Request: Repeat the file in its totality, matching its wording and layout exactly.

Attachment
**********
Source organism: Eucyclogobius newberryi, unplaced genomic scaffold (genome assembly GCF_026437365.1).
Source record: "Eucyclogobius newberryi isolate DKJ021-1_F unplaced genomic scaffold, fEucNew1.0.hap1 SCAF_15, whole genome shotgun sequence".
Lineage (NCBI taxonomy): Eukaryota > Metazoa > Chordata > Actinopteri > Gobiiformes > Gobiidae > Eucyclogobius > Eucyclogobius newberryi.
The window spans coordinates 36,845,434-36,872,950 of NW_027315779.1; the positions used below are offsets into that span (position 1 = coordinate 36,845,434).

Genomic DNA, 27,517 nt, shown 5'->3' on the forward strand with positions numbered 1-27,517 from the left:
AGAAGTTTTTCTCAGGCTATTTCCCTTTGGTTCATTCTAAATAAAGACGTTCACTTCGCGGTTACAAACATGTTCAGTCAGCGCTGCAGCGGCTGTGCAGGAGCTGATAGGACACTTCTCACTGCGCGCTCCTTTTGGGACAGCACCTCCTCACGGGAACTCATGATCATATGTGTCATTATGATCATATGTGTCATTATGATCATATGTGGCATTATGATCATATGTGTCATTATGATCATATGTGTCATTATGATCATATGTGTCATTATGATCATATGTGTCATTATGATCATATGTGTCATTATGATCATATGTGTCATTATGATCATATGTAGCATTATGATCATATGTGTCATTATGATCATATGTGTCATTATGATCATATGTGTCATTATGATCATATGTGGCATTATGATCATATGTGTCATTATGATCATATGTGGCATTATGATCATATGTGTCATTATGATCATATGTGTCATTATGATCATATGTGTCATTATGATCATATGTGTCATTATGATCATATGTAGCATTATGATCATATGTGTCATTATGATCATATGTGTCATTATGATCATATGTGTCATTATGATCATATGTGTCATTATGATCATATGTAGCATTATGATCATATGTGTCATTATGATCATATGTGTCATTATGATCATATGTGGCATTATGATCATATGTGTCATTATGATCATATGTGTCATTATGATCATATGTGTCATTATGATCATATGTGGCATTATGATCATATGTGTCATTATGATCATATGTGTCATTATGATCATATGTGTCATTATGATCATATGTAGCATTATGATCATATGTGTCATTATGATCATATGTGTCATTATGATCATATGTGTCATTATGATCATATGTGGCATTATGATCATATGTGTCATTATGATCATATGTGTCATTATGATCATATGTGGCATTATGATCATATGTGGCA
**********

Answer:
Source organism: Eucyclogobius newberryi, unplaced genomic scaffold (genome assembly GCF_026437365.1).
Source record: "Eucyclogobius newberryi isolate DKJ021-1_F unplaced genomic scaffold, fEucNew1.0.hap1 SCAF_15, whole genome shotgun sequence".
Lineage (NCBI taxonomy): Eukaryota > Metazoa > Chordata > Actinopteri > Gobiiformes > Gobiidae > Eucyclogobius > Eucyclogobius newberryi.
The window spans coordinates 36,845,434-36,872,950 of NW_027315779.1; the positions used below are offsets into that span (position 1 = coordinate 36,845,434).

Genomic DNA, 27,517 nt, shown 5'->3' on the forward strand with positions numbered 1-27,517 from the left:
AGAAGTTTTTCTCAGGCTATTTCCCTTTGGTTCATTCTAAATAAAGACGTTCACTTCGCGGTTACAAACATGTTCAGTCAGCGCTGCAGCGGCTGTGCAGGAGCTGATAGGACACTTCTCACTGCGCGCTCCTTTTGGGACAGCACCTCCTCACGGGAACTCATGATCATATGTGTCATTATGATCATATGTGTCATTATGATCATATGTGGCATTATGATCATATGTGTCATTATGATCATATGTGTCATTATGATCATATGTGTCATTATGATCATATGTGTCATTATGATCATATGTGTCATTATGATCATATGTGTCATTATGATCATATGTAGCATTATGATCATATGTGTCATTATGATCATATGTGTCATTATGATCATATGTGTCATTATGATCATATGTGGCATTATGATCATATGTGTCATTATGATCATATGTGGCATTATGATCATATGTGTCATTATGATCATATGTGTCATTATGATCATATGTGTCATTATGATCATATGTGTCATTATGATCATATGTAGCATTATGATCATATGTGTCATTATGATCATATGTGTCATTATGATCATATGTGTCATTATGATCATATGTGTCATTATGATCATATGTAGCATTATGATCATATGTGTCATTATGATCATATGTGTCATTATGATCATATGTGGCATTATGATCATATGTGTCATTATGATCATATGTGTCATTATGATCATATGTGTCATTATGATCATATGTGGCATTATGATCATATGTGTCATTATGATCATATGTGTCATTATGATCATATGTGTCATTATGATCATATGTAGCATTATGATCATATGTGTCATTATGATCATATGTGTCATTATGATCATATGTGTCATTATGATCATATGTGGCATTATGATCATATGTGTCATTATGATCATATGTGTCATTATGATCATATGTGGCATTATGATCATATGTGGCA